Obren held in his retort and gave a curt nod before turning on his heel and striding, with as much dignity as he could muster, from the room.
Anger roiled through his belly as he raced through the castle hallways to his suite of rooms. His footsteps clicked on the stone floor and echoed through the empty passages. A lingering whiff of the sausages they’d eaten at breakfast still hung in the air.
It was an understatement to say that Father preferred Lale. Had done since Obren had been a schoolboy. In fact, Obren wouldn’t be surprised to learn if Father had somehow manipulated the straws to ensure Obren picked the shorter of the two.
Father had never forgiven him for his mother’s death. As if Obren had deliberately caught the jumping spotty fever. He certainly hadn’t been aware enough during the height of his illness to influence his mother to stay away from him. She’d nursed him, as a loving mother would do, and she’d become ill herself, succumbing to the disease whereas Obren had recovered.
Once in his suite, he flopped face down onto the bed and screamed into his pillow.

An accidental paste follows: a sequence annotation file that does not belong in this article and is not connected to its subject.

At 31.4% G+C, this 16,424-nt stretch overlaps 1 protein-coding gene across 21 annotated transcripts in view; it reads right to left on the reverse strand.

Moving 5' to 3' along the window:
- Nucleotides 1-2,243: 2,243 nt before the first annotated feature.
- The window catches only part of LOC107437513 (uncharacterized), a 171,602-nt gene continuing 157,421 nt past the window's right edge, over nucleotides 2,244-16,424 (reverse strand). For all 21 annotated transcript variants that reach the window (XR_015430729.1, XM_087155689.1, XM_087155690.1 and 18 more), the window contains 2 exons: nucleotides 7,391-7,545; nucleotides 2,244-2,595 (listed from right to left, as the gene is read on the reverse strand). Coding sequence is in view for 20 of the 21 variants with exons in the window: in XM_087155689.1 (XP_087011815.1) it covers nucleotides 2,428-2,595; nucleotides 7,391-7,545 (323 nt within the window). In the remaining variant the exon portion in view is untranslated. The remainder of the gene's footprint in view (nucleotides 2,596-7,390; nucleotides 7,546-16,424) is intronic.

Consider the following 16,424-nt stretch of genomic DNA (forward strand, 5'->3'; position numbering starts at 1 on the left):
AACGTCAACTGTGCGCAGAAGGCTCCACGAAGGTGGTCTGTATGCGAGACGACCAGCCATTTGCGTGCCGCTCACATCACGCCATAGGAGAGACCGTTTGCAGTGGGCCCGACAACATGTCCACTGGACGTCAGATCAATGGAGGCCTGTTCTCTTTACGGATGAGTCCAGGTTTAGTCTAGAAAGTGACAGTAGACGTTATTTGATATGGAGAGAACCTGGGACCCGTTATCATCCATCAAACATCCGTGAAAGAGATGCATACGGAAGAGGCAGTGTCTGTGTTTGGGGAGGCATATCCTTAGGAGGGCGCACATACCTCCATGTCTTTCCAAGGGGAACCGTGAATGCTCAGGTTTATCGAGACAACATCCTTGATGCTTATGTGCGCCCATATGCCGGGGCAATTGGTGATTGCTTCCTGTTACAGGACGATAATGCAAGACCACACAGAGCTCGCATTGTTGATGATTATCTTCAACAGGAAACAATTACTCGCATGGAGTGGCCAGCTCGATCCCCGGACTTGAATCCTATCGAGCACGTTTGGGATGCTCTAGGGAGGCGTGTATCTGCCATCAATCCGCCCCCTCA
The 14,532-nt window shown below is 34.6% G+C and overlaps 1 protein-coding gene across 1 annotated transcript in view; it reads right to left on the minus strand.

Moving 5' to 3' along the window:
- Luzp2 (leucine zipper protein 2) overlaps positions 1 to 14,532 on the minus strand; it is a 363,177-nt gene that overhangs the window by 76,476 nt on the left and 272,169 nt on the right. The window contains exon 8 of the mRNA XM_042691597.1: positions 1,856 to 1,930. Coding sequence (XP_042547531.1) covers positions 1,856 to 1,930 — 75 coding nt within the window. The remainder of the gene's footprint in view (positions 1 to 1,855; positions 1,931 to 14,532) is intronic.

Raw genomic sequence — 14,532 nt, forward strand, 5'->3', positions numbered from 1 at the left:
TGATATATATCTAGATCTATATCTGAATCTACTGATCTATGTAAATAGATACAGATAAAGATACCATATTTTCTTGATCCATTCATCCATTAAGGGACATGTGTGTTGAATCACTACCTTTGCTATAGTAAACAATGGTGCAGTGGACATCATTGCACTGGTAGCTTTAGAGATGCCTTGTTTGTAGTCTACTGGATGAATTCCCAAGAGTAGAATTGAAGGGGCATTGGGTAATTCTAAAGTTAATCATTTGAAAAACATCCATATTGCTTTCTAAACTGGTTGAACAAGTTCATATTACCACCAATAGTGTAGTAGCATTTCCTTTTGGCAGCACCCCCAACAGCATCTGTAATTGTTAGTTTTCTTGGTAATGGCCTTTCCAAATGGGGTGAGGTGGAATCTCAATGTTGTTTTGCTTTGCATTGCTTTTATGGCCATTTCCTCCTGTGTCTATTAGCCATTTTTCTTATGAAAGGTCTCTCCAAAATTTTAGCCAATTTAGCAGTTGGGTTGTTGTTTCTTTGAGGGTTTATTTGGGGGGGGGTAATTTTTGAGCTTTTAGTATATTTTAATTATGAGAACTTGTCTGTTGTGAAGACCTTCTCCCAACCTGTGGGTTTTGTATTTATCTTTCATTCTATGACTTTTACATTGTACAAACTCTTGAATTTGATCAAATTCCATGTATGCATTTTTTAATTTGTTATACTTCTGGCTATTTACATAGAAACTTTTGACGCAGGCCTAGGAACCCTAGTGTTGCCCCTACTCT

Q&A with Addison Albright
Hello, and thanks so much for having me on your wonderful blog today!
Are you Indie or Traditionally published? – Tell us how this works for you…
I’m indie (but not self) published via JMS Books, LLC. It works great for me. JM is absolutely wonderful and so easy to work with. I like not having to deal with the stress or financial responsibility for the book cover and editing. I have a top-notch editor through JMS, and though it’s best if we keep our cover concepts/ideas simple, they are solid quality. I also have the option of eventually reuploading the Amazon listing through their book aggregator so it can go into Kindle Unlimited while still remaining widely distributed.
Do you pre-plot your books, use an outline, fly by the seat of your pants or some combination of things?
On the scale from plotter to pantser I am far closer to pantser. It used to be purely pantser, but I’ve evolved to more of what I would call a “plantser.” Now, I’ll have the broad strokes in my head as far as what the drama will be, what the big point-of-no-return event will be and how it’s resolved before I start. Then, of course, it’ll all go off the rails as I write, but I’ll still have that new general plan in mind. Sometimes at the end of the doc I’m writing in, I’ll jot down some quick notes about character names/descriptions, etc., but for the most part, my process includes rereading what I’ve written so far over and over as I add to the story. That’s more to get the pacing right but has the benefit of reminding me of little details and triggering new ideas. It also allows me to tweak events I’d already written to better foreshadow or otherwise support things that have been inserted later.